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Motivating performance

May 29, 2013

As part of the on-going debate over bonuses and incentives, McKinsey has re-issued an article from 2009 entitled “Motivating Without Money“.

The article contains research findings that suggest there are alternatives to financial incentives. For example, praise from immediate management actually emerges as the most motivating acknowledgement, with ‘attention from leaders’ and ‘opportunities to lead projects and task forces’ also beating cash bonuses or salary increases.

I don’t know the profile of the people participating in the McKinsey study, but I suspect these findings come as no great surprise to most contracts or procurement professionals. Indeed, as a community I suspect we are rather skeptical about the subject of bonuses. We have too often experienced the negative behaviors and distorted judgments that they create.

In addition, those in contracting and procurement overwhelmingly operate outside the incentive schemes of some business groups. We look quizzically at people who can apparently be motivated only by money. Indeed, our hard work is frequently not even acknowledged with praise, yet still we carry on. And the reason for that is because we know we make a difference and we have true professional pride in our achievements.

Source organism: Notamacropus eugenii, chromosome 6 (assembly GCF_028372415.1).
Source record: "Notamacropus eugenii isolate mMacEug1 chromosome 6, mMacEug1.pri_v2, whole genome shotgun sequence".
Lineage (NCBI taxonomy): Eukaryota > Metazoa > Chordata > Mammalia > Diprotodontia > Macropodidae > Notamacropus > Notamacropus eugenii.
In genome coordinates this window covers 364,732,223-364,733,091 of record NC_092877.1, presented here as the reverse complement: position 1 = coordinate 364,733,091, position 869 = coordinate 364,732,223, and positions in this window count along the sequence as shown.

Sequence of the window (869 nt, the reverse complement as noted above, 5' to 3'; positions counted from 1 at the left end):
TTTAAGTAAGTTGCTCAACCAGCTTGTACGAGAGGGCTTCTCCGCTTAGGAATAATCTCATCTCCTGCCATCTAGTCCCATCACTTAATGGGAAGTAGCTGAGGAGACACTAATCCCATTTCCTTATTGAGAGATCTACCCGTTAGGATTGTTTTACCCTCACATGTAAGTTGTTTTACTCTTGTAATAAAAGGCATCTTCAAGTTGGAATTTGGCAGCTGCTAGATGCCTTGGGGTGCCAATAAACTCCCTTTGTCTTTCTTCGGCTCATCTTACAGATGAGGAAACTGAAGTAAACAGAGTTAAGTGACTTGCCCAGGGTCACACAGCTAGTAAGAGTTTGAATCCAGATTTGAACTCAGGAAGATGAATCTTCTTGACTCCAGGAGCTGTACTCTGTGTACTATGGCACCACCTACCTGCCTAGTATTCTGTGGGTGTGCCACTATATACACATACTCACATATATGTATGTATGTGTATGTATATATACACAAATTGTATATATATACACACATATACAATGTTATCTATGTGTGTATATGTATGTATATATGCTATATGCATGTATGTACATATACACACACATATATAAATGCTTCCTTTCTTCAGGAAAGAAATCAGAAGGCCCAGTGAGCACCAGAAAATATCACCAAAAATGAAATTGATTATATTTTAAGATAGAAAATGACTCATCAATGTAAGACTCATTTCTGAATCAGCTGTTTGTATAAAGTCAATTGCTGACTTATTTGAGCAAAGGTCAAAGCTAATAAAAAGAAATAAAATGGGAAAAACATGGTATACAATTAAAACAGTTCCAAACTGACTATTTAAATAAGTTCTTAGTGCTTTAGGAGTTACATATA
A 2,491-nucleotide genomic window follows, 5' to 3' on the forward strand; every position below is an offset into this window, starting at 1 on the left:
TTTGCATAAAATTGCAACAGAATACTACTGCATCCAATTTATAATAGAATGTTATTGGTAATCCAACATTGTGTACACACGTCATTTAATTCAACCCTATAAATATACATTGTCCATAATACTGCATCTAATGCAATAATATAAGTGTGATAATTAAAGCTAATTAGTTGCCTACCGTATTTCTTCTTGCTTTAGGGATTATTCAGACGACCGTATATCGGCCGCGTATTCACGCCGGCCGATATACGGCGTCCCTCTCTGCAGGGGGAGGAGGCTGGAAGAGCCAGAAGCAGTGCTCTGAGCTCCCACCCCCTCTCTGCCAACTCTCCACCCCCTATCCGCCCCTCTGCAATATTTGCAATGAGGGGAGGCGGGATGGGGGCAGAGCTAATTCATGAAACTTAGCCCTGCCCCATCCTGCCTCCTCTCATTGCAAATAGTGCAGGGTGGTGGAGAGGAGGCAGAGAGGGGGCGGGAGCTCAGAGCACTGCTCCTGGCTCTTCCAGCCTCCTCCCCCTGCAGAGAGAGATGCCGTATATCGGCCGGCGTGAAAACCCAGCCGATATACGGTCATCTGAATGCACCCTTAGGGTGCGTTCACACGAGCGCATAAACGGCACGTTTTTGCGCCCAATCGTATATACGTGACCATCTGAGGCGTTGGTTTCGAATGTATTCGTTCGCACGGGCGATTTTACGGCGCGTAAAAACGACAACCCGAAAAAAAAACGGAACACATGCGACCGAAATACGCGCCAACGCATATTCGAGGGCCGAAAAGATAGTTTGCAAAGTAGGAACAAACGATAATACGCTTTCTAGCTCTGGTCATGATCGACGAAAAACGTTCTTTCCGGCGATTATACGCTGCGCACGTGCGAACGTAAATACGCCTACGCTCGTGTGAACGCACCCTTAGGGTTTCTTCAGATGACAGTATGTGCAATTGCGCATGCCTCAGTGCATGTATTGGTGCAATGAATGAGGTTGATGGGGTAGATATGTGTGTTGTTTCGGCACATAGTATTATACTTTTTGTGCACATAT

2 Comments
  1. Great illustration of the point – This lively RSA Animate, adapted from Dan Pink’s talk at the RSA, illustrates the hidden truths behind what really motivates us at home and in the workplace; once you pay people enough to take the issue on money off the table.

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